Not like I have anything new to say about Meryl Streep.  Other than that I hope she’s in the sequel to RED.

It isn’t news that I’m in the tank for Michelle Williams.  I’m assuming something was planted in brain when I saw Dick in theaters, but my love more directly stems from The Station Agent and The Baxter.  Anyway, Michelle’s Marilyn is a heck of a performance.  To take such an iconic figure and breathe such life and nuance into it?  Man.  She did Marilyn when she was on, when she was drugged, when she was nervously trying to act.  She dominates the film and is such a joy to watch.

BRIAN

Rooney Mara

ADAM

Rooney Mara

The 84th Academy Awards is almost here! Leading up to the event, we’re going to put all the hours we spent watching these films to good use by giving our thoughts on all the categories, big and small. We may not be experts on everything, but I daresay that’s never stopped anyone from blogging before. On the (very remote chance) you disagree with us or the (much more likely chance) you want to applaud our picks, please chime in below.

Makeup

The nominees are:

  • Albert Nobbs, Martial Corneville, Lynn Johnston, and Matthew W. Mungle
  • Harry Potter and the Deathly Hallows Part 2, Nick Dudman, Amanda Knight and Lisa Tomblin
  • The Iron Lady, Mark Coulier and J. Roy Helland

BRIAN

The Iron Lady

JOHN

I like the mix here for Best Makeup. You’ve got some classic fantasy work, some classic period-spanning and aging work, and some classic identity-altering work. I have no qualms with any. I know Glenn Close doesn’t really look like a man in Albert Nobbs but she does look potentially masculine, which I think is a better effect than being caked under layers of makeup. Janet McTeer was a bit more convincing, particularly with that haircut.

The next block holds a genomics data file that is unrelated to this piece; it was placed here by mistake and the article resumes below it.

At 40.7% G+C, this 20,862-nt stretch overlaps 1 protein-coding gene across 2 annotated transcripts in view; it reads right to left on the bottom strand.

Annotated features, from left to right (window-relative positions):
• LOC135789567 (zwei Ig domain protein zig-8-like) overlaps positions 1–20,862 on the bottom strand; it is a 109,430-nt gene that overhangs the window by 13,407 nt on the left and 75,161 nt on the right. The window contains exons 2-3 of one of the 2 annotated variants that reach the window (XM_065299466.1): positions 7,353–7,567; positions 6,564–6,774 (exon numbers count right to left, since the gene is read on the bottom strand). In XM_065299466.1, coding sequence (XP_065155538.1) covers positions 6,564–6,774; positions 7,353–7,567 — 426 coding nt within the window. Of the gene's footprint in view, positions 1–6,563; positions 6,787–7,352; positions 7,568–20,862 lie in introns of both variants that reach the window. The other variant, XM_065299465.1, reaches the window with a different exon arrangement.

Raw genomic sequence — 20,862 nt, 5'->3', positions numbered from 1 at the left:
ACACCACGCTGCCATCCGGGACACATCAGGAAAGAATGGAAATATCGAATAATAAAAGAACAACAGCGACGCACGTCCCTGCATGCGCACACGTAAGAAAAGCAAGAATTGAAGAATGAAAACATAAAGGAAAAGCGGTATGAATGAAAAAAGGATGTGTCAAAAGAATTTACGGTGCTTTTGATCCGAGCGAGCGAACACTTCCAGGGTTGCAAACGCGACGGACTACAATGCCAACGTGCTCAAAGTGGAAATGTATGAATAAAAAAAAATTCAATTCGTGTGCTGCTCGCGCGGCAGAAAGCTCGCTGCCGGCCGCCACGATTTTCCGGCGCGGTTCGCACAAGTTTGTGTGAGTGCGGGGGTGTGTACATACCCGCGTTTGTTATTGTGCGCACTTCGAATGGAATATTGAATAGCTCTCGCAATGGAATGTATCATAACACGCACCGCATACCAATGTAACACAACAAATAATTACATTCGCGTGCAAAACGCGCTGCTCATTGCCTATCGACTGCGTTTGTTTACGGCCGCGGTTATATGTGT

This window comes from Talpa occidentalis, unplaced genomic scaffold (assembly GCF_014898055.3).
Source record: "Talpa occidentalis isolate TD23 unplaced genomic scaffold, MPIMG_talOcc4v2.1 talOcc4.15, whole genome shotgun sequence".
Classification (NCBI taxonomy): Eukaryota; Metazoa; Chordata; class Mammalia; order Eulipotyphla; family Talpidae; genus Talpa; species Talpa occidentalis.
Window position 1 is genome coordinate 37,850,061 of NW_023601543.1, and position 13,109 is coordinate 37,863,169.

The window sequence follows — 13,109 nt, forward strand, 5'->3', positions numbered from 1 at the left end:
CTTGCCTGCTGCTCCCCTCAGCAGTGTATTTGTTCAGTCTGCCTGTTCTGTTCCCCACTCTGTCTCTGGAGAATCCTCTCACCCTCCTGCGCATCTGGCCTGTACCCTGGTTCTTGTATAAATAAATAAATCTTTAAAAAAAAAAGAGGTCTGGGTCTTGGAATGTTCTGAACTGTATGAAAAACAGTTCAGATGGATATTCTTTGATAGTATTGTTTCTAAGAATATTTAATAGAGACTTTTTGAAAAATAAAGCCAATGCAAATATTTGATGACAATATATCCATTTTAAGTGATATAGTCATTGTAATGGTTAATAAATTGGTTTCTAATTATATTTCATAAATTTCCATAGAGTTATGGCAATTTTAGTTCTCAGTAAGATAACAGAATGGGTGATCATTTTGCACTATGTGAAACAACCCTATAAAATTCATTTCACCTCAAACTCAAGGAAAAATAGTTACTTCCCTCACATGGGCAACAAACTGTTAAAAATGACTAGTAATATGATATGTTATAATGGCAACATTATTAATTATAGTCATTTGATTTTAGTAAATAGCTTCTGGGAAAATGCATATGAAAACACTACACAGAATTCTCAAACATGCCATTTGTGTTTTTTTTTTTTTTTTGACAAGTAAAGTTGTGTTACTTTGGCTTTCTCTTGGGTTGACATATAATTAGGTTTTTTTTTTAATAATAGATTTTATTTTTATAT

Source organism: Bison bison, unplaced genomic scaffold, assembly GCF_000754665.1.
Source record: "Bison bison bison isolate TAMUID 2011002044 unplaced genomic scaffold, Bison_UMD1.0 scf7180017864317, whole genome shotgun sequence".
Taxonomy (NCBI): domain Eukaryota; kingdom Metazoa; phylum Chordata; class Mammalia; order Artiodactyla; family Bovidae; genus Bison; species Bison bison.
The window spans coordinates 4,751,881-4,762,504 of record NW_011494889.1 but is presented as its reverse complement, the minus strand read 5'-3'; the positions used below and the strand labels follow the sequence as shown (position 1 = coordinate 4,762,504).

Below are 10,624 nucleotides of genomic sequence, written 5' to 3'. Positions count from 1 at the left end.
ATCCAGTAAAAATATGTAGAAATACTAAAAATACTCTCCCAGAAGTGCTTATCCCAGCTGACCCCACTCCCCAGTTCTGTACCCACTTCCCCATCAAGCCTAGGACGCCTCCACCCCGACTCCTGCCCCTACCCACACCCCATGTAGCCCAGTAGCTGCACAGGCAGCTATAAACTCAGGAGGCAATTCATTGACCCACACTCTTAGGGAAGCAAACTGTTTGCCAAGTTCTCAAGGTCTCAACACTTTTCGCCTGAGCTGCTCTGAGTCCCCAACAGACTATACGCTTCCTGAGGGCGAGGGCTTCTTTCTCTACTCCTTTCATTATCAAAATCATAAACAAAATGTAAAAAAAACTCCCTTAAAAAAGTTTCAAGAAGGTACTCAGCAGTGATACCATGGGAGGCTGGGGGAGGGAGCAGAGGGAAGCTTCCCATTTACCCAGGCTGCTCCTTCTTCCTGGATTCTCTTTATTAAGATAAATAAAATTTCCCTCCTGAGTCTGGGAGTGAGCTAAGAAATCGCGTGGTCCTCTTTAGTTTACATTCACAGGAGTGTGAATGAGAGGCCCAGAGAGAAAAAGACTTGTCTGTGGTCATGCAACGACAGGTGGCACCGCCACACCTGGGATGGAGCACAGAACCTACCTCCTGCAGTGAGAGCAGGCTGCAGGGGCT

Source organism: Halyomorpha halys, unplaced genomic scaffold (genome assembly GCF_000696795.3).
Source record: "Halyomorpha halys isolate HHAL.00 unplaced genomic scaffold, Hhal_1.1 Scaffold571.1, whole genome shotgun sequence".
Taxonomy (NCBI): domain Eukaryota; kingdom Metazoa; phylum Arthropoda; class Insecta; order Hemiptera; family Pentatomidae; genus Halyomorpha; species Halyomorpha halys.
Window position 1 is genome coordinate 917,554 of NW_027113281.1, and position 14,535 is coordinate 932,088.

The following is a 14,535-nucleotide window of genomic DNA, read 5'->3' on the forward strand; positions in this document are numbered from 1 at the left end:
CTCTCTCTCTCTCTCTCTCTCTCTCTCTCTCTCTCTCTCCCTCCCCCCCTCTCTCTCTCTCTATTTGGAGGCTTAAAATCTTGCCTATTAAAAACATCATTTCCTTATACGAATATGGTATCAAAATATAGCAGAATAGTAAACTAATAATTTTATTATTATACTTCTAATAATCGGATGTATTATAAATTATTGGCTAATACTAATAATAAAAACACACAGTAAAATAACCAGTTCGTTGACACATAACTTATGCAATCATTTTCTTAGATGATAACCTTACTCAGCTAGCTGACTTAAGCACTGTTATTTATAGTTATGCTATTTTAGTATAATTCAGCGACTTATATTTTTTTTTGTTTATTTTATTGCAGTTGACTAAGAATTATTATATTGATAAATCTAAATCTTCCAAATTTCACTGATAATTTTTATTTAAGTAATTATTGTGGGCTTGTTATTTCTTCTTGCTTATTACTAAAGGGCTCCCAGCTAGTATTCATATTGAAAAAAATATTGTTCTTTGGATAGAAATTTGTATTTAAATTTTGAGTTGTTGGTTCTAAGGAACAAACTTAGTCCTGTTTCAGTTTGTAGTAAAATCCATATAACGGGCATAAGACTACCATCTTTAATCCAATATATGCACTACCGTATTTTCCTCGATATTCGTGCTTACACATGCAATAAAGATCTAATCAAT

The Iron Lady is my winner. It’s a good physical transformation, turning Meryl Streep into a recognizable figure without making the effect too eerie, which is what I think sank J Edgar in this category. She’s Margaret Thatcher-ish and Streep-ish, but you don’t find yourself thinking “That’s Meryl Streep dressed up as Thatcher and in weird old age makeup.” Speaking of which, the aging makeup is quite good. Referring back to J Edgar again, I liked the aging work on Leonardo DiCaprio but Armie Hammer and Naomi Watts ended up with weird, stiff faces, particularly around their mouths. This doesn’t happen in The Iron Lady. Finally, hairstyling is within the purview of this category and the film does a nice job of marking the passage of time by tweaking Thatcher’s hairstyle. I understand they had quite a wig collection on this film!

ADAM

Harry Potter and the Deathly Hallows Part 2

JARED

I don’t really have any criticisms here.  I think the people behind Albert Nobbs did a good job making Close and McTeer believable as men while not obscuring the fact that they were Glenn Close and Janet McTeer.  A whole lot of The Iron Lady focuses (inexplicably) on an old Margaret Thatcher.  The makeup team did a great job keep the audience in the moment by making Meryl Streep actually look like an elderly Margaret Thatcher.

But I’ll give the hardware to Harry Potter and the Deathly Hallows 2.  The team obviously did so much more, but I think making Ralph Fiennes virtually unrecognizable was really cool and extremely impressive.

May 2017
S M T W T F S
« Jan    
 123456
78910111213
14151617181920
21222324252627
28293031